To help private insurers, the congressional findings acknowledge that the individual mandate seeks to “broaden the health insurance risk pool to include healthy individuals,” to “minimize adverse selection,” to increase “the size of purchasing pools,” and to promote “economies of scale.” The individual mandate forces healthy and voluntarily uninsured individuals to purchase insurance from private insurers and pay premiums now in order to subsidize the private insurers’ costs in covering more unhealthy individuals under the Act’s reforms. Congress sought to mitigate its reforms’ regulatory costs on private insurers by compelling healthy Americans outside the insurance market to enter the private insurance market and buy the insurers’ products. This starkly evinces how the Act is forcing market entry by those outside the market.

Nevertheless, we need not, and do not, rely on the factual disparity between the persons regulated by the individual mandate and the cost-shifting problem. After all, courts “need not determine whether respondents’ activities, taken in the aggregate, substantially affect interstate commerce in fact, but only whether a rational basis exists for so concluding.” The government would have this be the end of the constitutional inquiry.

But the government skips important analytical steps. Rational basis review is not triggered by the mere fact of Congress’s invocation of Article I power; rather, the Supreme Court has applied rational basis review to a more specific question under the Commerce Clause: whether Congress has a “rational basis” for concluding that the regulated “activities, when taken in the aggregate, substantially affect interstate commerce.”

Having decided that the Congress lacked a rational basis, the court next addressed the basic and perhaps most important issue, that of federalism. It acknowledged an argument (specious in my view) that if a state can issue an insurance mandate, so can the federal government. It also acknowledged that some states have done so.

But if anything, this gives us greater constitutional concern, not less. Indeed, if the federal government possesses the asserted power to compel individuals to purchase insurance from a private company forever, it may impose such a mandate on individuals in states that have elected not to employ their police power in this manner.  . . . [And], when Congress actually operates within its enumerated commerce power, Congress . . . may ultimately supplant the states. When this occurs, a state is no longer permitted to tailor its policy making goals to the specific needs of its citizenry. This is precisely why it is critical that courts preserve constitutional boundaries and ensure that Congress only operates within the proper scope of its enumerated commerce power.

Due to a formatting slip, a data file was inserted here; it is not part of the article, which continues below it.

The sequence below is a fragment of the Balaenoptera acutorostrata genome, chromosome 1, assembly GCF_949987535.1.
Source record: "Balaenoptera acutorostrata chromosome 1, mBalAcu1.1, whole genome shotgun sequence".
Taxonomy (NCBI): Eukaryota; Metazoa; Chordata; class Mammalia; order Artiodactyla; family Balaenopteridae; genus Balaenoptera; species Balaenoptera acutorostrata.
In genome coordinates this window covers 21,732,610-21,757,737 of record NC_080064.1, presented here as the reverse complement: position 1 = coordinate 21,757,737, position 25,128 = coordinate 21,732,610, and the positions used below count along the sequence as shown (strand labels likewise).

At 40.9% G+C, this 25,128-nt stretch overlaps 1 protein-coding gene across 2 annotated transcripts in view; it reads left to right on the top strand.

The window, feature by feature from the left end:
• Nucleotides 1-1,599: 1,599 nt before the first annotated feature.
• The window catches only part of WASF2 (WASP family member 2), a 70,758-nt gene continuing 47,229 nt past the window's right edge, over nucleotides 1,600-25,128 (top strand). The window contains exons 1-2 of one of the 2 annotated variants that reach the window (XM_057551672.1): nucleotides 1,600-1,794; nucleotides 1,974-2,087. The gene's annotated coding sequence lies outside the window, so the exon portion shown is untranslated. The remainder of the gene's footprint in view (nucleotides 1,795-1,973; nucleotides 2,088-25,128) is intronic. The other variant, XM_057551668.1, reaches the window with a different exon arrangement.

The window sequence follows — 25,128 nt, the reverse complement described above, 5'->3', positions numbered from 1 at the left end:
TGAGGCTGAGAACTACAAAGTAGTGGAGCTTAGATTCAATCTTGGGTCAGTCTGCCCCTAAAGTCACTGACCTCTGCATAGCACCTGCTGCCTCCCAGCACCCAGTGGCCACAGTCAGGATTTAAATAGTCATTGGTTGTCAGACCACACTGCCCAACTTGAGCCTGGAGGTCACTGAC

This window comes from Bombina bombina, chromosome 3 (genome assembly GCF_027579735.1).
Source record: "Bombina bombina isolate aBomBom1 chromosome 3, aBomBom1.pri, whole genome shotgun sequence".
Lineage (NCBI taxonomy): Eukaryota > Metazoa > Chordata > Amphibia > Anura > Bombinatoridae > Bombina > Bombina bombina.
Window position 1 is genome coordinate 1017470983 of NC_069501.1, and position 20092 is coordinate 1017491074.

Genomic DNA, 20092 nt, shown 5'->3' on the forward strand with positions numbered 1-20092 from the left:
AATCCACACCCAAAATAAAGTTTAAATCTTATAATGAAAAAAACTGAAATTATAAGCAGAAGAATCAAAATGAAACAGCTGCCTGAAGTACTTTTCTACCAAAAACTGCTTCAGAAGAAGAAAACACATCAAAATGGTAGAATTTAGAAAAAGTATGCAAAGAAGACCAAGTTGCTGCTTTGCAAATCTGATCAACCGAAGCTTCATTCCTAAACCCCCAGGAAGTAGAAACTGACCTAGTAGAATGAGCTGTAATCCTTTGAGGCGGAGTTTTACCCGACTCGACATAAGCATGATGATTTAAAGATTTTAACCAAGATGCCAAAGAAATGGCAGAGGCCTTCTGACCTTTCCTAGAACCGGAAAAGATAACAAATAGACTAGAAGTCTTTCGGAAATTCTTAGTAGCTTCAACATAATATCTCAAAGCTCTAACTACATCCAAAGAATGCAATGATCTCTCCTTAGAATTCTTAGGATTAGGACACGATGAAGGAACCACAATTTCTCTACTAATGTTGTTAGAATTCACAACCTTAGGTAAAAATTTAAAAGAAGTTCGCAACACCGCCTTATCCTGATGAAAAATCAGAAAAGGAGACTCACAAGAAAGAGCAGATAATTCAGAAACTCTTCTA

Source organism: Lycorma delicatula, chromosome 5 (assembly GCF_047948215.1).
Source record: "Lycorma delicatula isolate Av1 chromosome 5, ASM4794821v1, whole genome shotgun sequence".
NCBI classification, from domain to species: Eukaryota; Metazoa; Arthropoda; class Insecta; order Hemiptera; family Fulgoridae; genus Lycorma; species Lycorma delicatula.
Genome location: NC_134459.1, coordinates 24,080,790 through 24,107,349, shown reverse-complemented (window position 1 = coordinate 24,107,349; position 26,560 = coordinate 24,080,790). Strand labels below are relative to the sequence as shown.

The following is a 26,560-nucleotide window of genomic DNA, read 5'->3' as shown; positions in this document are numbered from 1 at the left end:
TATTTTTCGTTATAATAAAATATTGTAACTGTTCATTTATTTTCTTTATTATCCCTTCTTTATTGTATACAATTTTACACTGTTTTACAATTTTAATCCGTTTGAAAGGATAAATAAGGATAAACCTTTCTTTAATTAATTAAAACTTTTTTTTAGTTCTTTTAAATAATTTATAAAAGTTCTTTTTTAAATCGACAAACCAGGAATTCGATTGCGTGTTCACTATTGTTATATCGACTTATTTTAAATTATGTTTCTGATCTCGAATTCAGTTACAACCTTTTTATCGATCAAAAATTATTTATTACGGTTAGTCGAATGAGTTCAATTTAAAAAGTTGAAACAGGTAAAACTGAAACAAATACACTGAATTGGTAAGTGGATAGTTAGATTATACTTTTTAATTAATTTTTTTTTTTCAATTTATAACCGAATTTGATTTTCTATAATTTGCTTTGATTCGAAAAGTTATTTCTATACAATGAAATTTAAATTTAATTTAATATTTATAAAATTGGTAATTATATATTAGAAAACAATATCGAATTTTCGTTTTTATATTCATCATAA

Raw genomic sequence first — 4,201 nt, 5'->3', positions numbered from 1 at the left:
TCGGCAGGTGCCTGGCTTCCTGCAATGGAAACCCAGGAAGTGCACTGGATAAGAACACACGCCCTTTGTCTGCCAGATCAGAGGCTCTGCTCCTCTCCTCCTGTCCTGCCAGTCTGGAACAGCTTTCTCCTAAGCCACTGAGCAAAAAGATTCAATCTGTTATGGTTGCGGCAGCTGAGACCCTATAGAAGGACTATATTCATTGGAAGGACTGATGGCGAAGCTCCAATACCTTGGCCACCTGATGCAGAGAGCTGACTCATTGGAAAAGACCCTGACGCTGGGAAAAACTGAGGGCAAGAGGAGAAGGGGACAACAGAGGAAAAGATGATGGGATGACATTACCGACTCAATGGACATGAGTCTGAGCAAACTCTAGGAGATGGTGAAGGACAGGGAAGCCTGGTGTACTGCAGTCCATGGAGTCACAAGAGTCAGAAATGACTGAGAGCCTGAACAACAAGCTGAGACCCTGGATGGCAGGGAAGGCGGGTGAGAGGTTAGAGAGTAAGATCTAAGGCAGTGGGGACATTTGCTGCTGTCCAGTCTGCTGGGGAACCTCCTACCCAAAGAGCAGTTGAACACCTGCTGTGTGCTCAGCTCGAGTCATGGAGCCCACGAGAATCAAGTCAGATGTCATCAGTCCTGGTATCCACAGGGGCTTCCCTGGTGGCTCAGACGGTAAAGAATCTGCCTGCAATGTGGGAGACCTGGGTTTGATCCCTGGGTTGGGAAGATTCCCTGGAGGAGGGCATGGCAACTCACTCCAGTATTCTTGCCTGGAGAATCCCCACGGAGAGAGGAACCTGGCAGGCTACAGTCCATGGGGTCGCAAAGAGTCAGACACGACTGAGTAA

. . . [T]he individual mandate cannot be sustained as a valid exercise of Congress’s power to regulate activities that substantially affect interstate commerce.

Although the court acknowledged that deference to the Congress,

demands that we invalidate a congressional enactment only upon a plain showing that Congress has “exceeded its constitutional bounds” . . . we believe a compelling showing has been made here, and “the federal balance is too essential a part of our constitutional structure and plays too vital a role in securing freedom for us to admit inability to intervene when one or the “other level of Government has tipped the scales too far.”

Showing further deference and restraint, the court disagreed with Judge Vinson’s determination that the insurance mandate cannot be severed from the rest of ObamaCare and must therefore fall along with it. It is interesting that Judge Marcus’ dissent from the invalidation of the individual mandate placed great reliance on its necessity to the overall scheme of ObamaCare.  For example, “Congress determined that the individual mandate was essential to the effective implementation of the Act’s insurer regulations,” arguing therefore that as “an essential part of a larger regulation of economic activity” it was necessary and proper to effectuate that larger regulation.  This however did not lead Judge Marcus to conclude that the mandate could not be severed and that, with it stricken, ObamaCare itself must generally fall.

Dan Miller graduated from Yale University in 1963 and from the University of Virginia School of Law in 1966. He retired from the practice of law in Washington, D.C., in 1996 and has lived in a rural area in Panama since 2002.